Fall colours traffic continues to plague AH
By Chad Ingram
Published Nov. 22, 2018
Fall foliage, or rather the thousands of visitors the colourful leaves attract to the area each autumn, continues to be an issue in Algonquin Highlands township.
“So, fall colours are turning out to be the bane of our existence,” Mayor Carol Moffatt said during a Nov. 15 council meeting.
received a staff report detailing operations at the Dorset tower during
the foliage season (colours and visitors tend to peak on Thanksgiving
weekend) and another dealing with trespassing problems in Oxtongue Lake,
where motorists waiting to enter Algonquin Park often end up on private
“The number are tremendous at the tower,” Moffatt said.
The staff report showed that during the last weekend of September and the first two weekends of October, there was a combined total of more than 2,200 walk-up visitors to the tower, nearly 1,900 cars and more than 50 buses through its gates.
With limited parking at the site, many visitors end up parking along Highway 35 or along roadways close to the tower. To avoid paying the admission fee, some visitors park in these areas then hike up through the woods to reach the tower.
One visitor described the scene as being akin to a zombie apocalypse, with hoards of people wandering through the forest.
rec and trails manager Chris Card told councillors that some motorists,
after driving past the entrance, will then pull U-turns on Highway 35.
“That was the concern, that someone was going to get hurt,” said Moffatt.
The township had 10 staff members working at the tower during Thanksgiving weekend, but Card indicated that up-staffing to 13 or 14 people would likely be required to adequately handle the volume of traffic.
The township also hires paid-duty OPP officers to help manage traffic.
the tower property has limited parking space, Card noted that adding
parking spaces would not allow for any more people to use the tower at
any one time.
“We’ve turned vehicles away at the end of the day,” he said. “If we’re adding parking, we’re not adding capacity.”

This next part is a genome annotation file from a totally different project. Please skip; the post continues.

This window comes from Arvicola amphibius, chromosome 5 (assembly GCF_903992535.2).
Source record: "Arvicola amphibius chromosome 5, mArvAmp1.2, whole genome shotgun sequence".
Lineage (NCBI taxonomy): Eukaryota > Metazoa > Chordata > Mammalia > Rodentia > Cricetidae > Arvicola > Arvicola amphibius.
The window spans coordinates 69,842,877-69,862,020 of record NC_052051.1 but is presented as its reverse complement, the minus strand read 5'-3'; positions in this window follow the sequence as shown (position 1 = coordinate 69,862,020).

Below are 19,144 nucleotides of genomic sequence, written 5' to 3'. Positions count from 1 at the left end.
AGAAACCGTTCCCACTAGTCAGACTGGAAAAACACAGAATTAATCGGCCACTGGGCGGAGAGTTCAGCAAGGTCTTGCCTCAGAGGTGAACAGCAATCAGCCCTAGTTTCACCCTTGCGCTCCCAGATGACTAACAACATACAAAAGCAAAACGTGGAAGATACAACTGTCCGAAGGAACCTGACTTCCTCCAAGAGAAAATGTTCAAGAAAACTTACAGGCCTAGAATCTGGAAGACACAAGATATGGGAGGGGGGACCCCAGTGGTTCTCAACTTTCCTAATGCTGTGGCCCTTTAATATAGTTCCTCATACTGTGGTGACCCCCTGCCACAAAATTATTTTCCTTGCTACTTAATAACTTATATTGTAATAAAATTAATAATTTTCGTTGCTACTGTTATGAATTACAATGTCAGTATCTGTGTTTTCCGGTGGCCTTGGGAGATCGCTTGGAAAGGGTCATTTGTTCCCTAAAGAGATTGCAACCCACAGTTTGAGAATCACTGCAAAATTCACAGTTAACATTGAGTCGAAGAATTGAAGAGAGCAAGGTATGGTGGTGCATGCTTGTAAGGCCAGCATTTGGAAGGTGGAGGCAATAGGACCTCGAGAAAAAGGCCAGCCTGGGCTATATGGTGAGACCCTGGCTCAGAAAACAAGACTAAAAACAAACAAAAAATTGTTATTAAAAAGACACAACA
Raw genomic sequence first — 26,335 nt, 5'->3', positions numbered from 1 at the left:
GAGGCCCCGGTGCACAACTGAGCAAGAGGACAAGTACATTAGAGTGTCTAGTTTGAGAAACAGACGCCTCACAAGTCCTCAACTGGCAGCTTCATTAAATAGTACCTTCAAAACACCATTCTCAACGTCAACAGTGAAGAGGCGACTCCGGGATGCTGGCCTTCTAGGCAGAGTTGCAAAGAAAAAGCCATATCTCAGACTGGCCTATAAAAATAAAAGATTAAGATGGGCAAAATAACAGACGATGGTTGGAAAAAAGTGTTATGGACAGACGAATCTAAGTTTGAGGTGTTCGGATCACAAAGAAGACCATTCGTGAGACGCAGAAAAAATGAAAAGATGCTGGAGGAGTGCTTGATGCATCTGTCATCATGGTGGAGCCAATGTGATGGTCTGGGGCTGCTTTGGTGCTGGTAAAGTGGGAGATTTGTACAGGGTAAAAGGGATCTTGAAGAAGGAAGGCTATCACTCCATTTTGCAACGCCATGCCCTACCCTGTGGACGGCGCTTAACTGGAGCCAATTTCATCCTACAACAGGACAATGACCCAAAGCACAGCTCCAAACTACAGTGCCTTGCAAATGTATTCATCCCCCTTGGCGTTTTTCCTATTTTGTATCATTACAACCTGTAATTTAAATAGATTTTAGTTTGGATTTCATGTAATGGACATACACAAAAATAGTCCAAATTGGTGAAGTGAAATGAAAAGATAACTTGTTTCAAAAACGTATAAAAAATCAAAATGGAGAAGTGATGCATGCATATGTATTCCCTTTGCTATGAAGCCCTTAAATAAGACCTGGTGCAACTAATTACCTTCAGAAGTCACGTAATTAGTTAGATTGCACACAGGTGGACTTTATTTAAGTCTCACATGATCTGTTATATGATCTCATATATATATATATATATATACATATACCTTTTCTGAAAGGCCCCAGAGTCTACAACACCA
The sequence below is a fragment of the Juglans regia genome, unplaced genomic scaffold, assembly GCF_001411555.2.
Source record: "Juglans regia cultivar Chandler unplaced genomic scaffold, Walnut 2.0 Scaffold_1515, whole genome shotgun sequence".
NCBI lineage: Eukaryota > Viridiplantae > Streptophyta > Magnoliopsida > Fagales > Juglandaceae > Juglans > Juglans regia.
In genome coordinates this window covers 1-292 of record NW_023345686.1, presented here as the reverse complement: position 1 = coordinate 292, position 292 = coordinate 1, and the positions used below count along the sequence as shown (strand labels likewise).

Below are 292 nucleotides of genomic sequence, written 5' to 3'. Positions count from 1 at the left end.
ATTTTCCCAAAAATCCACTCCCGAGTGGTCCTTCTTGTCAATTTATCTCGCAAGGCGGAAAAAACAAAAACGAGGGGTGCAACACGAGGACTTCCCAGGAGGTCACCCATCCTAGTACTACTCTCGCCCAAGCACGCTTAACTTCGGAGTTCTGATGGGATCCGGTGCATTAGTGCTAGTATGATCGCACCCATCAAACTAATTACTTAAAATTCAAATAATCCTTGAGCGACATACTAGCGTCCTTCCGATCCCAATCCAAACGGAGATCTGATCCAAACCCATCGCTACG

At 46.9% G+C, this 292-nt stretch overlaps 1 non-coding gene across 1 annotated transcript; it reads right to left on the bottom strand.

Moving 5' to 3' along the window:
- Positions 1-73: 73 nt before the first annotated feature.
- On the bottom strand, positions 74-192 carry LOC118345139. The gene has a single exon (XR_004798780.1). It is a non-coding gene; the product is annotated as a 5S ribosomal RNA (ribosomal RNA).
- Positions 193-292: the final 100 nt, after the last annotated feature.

with additional staff, some of Card’s suggestions for the future
included additional highway signage to warn motorists of the traffic
congestion; hand stamps for visitors to eliminate instances of
trespassing through the forest; additional washrooms; increased fees to
offset increased operating costs; and contacting tour bus companies
ahead of time to see what time their buses will be arriving.
Moffatt also suggested looking at a timed entry model, where visitors would need to book a visit to the tower in advance, be given a time at which to show up and a time limit on how long they can stay.
Oxtongue Lake, while local roads were “closed” with signage during the
weeks of fall colours, trespassing by visitors to Algonquin Park
“An area of concern was individuals trespassing on the cottage property on Elliot Road at the Highway 60 Bridge,” read a report from bylaw officer Dave Rogers and public works director Adam Thorn. “At times there were between 20 to 30 persons on the private property and using the docks owned by the property owner. Staff did ask the people to leave the property and had a good response and no incidents occurred. There is a concern of safety when dealing with large numbers of people while working alone.”
The township plans to erect actual barricades next fall, in addition to the signage, and staff will be looking into the cost of hiring private security to help deal with the issues in the hamlet.